Jul 23, 2021

The 1904 Olympic Marathon

The 1904 Olympic Marathon is regarded today as one of the strangest athletic events in history and certainly the strangest Olympic event. The reason for this is that the man initially crowned as the winner had ridden 11 miles of the marathon in a car. 

Furthermore, the real winner of the marathon did not even run across the finish line––he was carried across. The course was also so dangerous that several people almost died.

The 1904 Olympics, the third ever Olympics, was held in St. Louis, Missouri during the Louisiana Purchase Exposition — more commonly known as the St. Louis World’s Fair. Although the 1904 Olympic games, which were the first Olympic Games to be held in the United States, were scheduled to take place in Chicago, the Olympic organizing committee eventually decided to change the location of the games to St. Louis because the World’s Fair was there. 

The Olympics were poorly attended due to growing tensions over the Russo-Japanese War in Europe, so there were only 650 athletes in total, representing merely 12 countries. More than 550 of the athletes were from the U.S., and about half of the athletes not from the U.S. were from Canada. 

The Olympic Marathon specifically only had 32 athletes, 19 of whom were Americans. The course was 24.85 miles long and was considered one of the most difficult marathon courses ever run. The course itself was a road made up of dust and had seven hills that ranged from 100 feet to 300 feet tall. Additionally, there was cracked stone across some of the ascents, making them dangerous because it was hard to find footing. 

Furthermore, throughout the course of this Olympic event, the road was still used as a road. The runners had to run while cars drove by, making the race even more dangerous. The fact that cars were driving on the road is what allowed one racer, Fred Lorz, to catch a ride in a car for 11 miles of the race.

On August 30th, the day the marathon was held, the temperature in St. Louis reached 92 degrees Fahrenheit, which felt like 135 degrees Fahrenheit due to the heat and humidity. There were also only two freshwater sources for runners: a water tower at the six and a well at the twelve-mile mark. These conditions made the races even more dangerous. 

The racers themselves were also strange. A handful of them were recognized as marathoners since they had placed well in the Boston Marathon or previous Olympic games, but most of the runners were regarded as either middle-distance runners or as amateurs.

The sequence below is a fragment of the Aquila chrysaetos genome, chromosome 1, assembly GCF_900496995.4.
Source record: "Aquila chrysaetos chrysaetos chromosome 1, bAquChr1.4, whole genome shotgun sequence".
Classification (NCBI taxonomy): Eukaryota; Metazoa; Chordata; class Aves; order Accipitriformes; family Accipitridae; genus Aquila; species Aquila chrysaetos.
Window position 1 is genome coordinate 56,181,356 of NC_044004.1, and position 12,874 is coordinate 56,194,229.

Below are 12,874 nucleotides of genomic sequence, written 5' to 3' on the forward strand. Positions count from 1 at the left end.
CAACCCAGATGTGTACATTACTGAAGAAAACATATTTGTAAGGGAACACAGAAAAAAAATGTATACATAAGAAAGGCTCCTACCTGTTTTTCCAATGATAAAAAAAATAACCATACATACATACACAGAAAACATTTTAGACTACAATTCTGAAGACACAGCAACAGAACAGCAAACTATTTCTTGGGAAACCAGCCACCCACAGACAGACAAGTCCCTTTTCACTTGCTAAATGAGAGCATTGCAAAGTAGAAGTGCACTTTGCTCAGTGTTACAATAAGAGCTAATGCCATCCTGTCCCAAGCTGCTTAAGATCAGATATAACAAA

The race began just after 3 pm and not long after the race started, William Garcia collapsed while running and had to be hospitalized for hemorrhaging because of the dust. Garcia would have died if he had continued to run. Another man, John Lorden, gave up after vomiting during the race. One participant from South Africa, Ten Lau, couldn’t finish the race because wild dogs had chased him off the course. 

Félix Carvajal of Cuba had chatted with people who were watching the race throughout the marathon, and he eventually stopped racing when he saw an orchard and decided to eat some apples. The apples happened to be rotten and made Carvajal sick, so he bowed out of the race.

After all these men had stopped, Sam Mellor had taken the lead. However, he stopped racing after experiencing severe cramping. Lorz also experienced cramping nine miles in, which was when he got a ride in a car for almost half the race.

10 miles in, Thomas Hicks was assisted by two men who would help him complete the race. These men fed him small doses of strychnine––a bitter, highly toxic, natural substance that is used as a pesticide today but was used as a stimulant at the time of the 1904 Olympics––and egg whites that were supposed to help him run. This was the first recorded case of drug use in the modern Olympic Games. 

After riding 11 miles in a car, Lorz jumped out and ran the remaining distance, crossing the finish line just before the three-hour mark. Lorz was initially crowned the winner and was about to receive the gold medal from President Theodore Roosevelt’s daughter, Alice Roosevelt, when Lorz was identified as having cheated. 

Hicks had tried to cross the finish line, but at the very end, he began hallucinating and believed he was only at the beginning of the marathon. Soon after, his legs gave in, and the two men who had “helped” him throughout the marathon carried him across the finish line. 

The men who helped Lorz during the race assisting him as he neared the finish line.

Lorz completed the marathon but was not healthy enough to leave the grounds until an hour later after being helped by four doctors. The following year, Lorz went on to win the Boston Marathon without any assistance. 

While many strange things have happened in the Olympic games since (though not quite as strange as the 1904 Olympic marathon), another strange occurrence in the Olympic marathon event took place during the 1960 Olympic Games in Rome. 

Ethiopian Abebe Bikila could not find a pair of shoes he liked before the marathon, so he decided to run barefoot through Rome for the entire race. Surprisingly, Bikila won the race and became the first Black African to win the Olympic marathon.

Sydney Henderson

I am a senior at Berkeley High School in Berkeley, California, and I swim and play water polo. I am interested in gender studies and economics, which I plan to major in in college. I also love stand-up comedy!

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